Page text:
For more power the standard restrictive exhaust needs to be replaced by freer flowing item. A JT system is considered the best value at 320pounds. The state of tune so far will cost you less than a grand and be totally reliable. The 2.3litre motors will be making 300bhp and the 2litre 270bhp.
Saab 9000 Tuning – Stage 2
As with everything, things start to get exponentially more expensive the more power you want. The next step will be to replace the Turbo for something like a Saabflight hybrid unit 650 pounds,. giant green injectors 400pounds, 3 bar map sensor 95pounds and a custom intercooler 500pounds. With this lot your 2.3 will be producing around 400bhp
Saab 9000 Tuning – Stage 3
For 500bhp a Garret GT30R turbo will be required, 630cc/min injectors, bigger fuel pump, cams, gas flowed head and a tubular exhaust manifold.
If you want to keep the free revving nature of the 2 litre, fit the 2.3 cylinder head as its much freer flowing and bolts straight on and lowers the compression ratio.
Saab 9000 Tuning – Handling
As these cars are now at least 8 years old the first port of call with suspension tuning is to replace the standard bushes with uprated polyurethane items. On the damper and spring front fit springs with matched dampers as springs only can lead to peculiar handling. Anti roll bars will also help. sasab.com in the states sell a kit, if you cant afford the front and rear, just get the rear to start with otherwise the car will have horrendous oversteer.
Saab 9000 Tuning – Brakes
Brakes on the turbo cars are excellent so the usual 5.1 fluid, performance pads and braided brake lines should be up to the job of all but the most extreme circumstances.
Saab 9000 Tuning – Wheels & Tyres
The best size for the track is 17inch wheels with an ET of 35mm and 215 or 225 45-17 tyres.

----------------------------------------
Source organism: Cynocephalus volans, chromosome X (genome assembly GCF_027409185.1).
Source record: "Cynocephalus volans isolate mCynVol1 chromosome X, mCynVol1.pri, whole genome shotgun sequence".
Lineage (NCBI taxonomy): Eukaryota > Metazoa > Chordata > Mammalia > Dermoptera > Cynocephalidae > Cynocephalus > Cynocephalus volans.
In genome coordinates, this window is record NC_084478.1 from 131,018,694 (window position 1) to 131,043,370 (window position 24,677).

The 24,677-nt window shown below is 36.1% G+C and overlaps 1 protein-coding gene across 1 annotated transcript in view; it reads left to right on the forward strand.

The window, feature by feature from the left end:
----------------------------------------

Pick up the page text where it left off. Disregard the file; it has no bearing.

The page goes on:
Saab 9000 Tuning – Transmission
In 1993 the gearbox bell housing was changed to a GM pattern, this means gearboxes before 1993 cannot be swapped for gearboxes after 1993. Saab 9000s came with 3 gear ratios, for the ultimate short gear ratio solution is to use the non turbo box other wise the Low Pressure Turbo box or the Aero box will be fine.
Gearbox gears can slip in the main shaft but this can be rectified for 150 quid by Saabflight or they can sell you a complete reconditioned unit for 950.
As with any big power FWD car an LSD will make the world of difference and Quaife is the default choice and are available from Abbot Racing.
The 2.3 litre Full Pressure Turbo clutch can hold up to 300bhp and can be fitted to the 2litre cars if the 2.3litre flywheel is used as well.
For an uprated clutch specclutch.com do a stage 2 unit for 300quid.
Low Pressure Turbo (LPT) – Full Pressure Turbo (FPT) – The differences
The LPT models were restricted to 5psi of boost but the engines are the same as the full pressure turbo models with the added bonus the LPT models are even cheaper than the FPT cars. All car use a Garrett T25 turbo except the Aero which has a Mitsubishi TD04 unit but all the turbos are interchangeable. The one difference between the turbos for the LPT and FPT turbos is that the AR ratio is slightly smaller on the LPT models which gives less lag but also has less power potential but in reality all the turbos have good potential.